AFF’s Schutzhütte is in the Erzgebirge mountains near the Czech border
This mountain hut hides a ghostly secret. From the outside, the Schutzhütte am Fichtelberg – situated in the Erzgebirge (Ore Mountains) of eastern Germany – is a small building in a clean and contemporary, if spartan, style. But the interior features the perfect concrete imprint of the wooden hut that originally stood upon the site.
Architect brothers Martin and Sven Fröhlich of Berlin-based firm AFF knew the area well, having visited it as children when it was at the heart of skiing country in the old East Germany. A chance discovery of an old dilapidated hut for sale in an internet auction gave them the impetus to set up the project: “We said, well, why not?” says Martin Fröhlich. “We went there in our childhood and we decided we could build a project in this area. So we bought this wooden hut and started to develop the project, having a long discussion about what we could do in such a place.”
This led them to thinking about what it means to “dwell” in the 21st century. In an essay about the building, Fröhlich meditates on all of the gadgets and technologies that smother us in the city, leading to our desire to encounter a more “raw” experience of nature. The Schutzhütte is a response to this desire. “The building is like a transition between the point when you come from civilisation and you get out of your car, and what stands before you then,” he says. “It was a thesis against this tendency to insulate and heat every corner of a house. It’s meant to get us thinking about ‘what do I need, really?'” The hut faces away from the road towards the forest, and the interior is barren and almost bunker-like, with the most minimal fittings.
However, it is the interior “facade” that is the most striking thing about the project.AFF used the hut that they had purchased as the mould for the concrete walls. As Frölich says, “The hut preserves the imprint of its predecessor like a patina.” The parallels one could make are numerous – the moulding effect bears a strong similarity to the work of British artist Rachel Whiteread, casting the ghostly voids of objects and buildings, or it can bring to mind Paul Virilio and his Bunker Archaeology. One might even think about philosopher Martin Heidegger’s Black Forest hut, from where he wrote about “authentic dwelling” – a theme that seems to be cropping up everywhere at the moment, be it in the cast concrete of La Trufa cabin by Antón García-Abril (icon 085), or in the emphasis on small spaces and timeless building techniques in the Victoria & Albert Museum’s current exhibition, 1:1 Architects Build Small Spaces (until 30 August; see page 076).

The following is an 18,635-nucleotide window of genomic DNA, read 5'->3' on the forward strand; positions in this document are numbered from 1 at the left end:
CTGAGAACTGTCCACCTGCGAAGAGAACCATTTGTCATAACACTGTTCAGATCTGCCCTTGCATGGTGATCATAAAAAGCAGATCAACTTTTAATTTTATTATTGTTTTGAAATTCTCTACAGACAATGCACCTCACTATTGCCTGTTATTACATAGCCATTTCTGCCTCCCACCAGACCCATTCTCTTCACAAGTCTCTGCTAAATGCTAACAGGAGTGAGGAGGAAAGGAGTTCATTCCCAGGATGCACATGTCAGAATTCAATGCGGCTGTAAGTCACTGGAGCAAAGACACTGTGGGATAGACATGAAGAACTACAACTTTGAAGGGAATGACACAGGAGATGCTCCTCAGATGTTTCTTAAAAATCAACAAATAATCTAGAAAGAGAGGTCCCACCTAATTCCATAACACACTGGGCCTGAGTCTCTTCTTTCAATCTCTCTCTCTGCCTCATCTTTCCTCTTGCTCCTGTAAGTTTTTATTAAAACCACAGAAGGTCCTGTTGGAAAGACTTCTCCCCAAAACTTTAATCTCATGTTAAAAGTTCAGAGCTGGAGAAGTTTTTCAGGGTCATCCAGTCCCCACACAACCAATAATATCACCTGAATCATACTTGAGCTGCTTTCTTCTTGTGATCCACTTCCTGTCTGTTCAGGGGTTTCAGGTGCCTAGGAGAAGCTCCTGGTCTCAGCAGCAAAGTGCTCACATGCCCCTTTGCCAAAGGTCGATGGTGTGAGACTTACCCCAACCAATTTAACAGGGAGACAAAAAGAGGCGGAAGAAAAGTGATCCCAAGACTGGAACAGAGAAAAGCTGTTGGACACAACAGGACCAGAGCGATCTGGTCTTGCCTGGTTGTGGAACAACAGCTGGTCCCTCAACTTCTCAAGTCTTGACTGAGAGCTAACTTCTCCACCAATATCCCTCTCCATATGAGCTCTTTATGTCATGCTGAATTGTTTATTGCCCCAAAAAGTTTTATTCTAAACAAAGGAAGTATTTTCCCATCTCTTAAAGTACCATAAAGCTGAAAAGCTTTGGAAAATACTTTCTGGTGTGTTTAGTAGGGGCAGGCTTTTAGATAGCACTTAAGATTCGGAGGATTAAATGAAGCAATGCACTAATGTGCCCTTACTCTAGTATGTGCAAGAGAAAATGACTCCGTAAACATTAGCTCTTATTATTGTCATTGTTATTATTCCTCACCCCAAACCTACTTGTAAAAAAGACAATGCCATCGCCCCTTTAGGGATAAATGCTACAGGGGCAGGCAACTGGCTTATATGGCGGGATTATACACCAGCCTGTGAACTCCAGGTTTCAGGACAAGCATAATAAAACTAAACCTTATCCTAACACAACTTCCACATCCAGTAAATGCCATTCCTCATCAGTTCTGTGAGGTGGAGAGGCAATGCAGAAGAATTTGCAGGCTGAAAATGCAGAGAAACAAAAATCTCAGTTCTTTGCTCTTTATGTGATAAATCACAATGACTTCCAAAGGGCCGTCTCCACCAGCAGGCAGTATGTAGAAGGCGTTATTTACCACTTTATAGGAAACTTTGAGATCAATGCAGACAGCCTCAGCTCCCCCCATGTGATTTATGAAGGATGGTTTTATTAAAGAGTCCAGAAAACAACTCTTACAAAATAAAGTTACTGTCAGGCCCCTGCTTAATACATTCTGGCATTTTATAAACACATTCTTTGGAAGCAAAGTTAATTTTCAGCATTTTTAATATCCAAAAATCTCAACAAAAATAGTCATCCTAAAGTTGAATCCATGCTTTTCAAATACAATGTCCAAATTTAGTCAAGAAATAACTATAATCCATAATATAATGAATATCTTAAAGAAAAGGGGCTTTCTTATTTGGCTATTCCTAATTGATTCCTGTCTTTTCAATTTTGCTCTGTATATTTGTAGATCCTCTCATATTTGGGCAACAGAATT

However one interprets the project, for AFF it has been an opportunity to experiment and show how things might be done. “With a project like this, you can learn a lot about the value of a small space and its beauty,” says Frölich. “Sometimes it’s good to show people that you can realise things in other ways …”
There are no beds and guests must bring their own sleeping bags
Hans-Christian Schink and Sven Fröhlich
The fittings are recycled and the floor is made from local spruce